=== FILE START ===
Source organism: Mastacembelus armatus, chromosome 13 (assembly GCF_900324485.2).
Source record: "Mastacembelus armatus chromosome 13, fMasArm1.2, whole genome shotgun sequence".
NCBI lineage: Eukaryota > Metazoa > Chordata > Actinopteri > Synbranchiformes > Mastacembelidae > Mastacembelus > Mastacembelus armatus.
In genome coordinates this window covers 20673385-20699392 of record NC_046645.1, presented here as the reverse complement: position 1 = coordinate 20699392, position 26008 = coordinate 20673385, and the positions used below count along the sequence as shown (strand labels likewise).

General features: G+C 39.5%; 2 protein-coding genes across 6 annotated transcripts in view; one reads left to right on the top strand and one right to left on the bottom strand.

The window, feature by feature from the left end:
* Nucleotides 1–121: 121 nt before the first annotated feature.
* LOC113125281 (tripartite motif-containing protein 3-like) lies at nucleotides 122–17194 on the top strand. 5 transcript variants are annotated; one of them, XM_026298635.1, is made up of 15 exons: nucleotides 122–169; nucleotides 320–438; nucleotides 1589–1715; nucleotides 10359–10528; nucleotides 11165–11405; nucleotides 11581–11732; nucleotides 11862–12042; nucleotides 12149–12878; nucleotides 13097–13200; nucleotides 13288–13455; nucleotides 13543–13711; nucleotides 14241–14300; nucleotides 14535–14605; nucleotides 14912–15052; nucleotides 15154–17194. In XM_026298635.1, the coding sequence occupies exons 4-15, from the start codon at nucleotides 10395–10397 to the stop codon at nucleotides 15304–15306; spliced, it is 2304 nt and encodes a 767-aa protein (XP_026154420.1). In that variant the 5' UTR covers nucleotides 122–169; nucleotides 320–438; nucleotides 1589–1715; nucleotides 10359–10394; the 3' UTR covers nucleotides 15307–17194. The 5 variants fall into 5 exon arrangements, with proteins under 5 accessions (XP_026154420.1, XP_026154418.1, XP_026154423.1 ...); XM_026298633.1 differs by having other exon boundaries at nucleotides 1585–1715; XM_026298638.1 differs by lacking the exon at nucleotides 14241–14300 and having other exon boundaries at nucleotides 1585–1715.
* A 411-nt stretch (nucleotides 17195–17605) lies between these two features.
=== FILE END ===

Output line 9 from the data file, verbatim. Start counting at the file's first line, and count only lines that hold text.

* A 411-nt stretch (nucleotides 17195–17605) lies between these two features.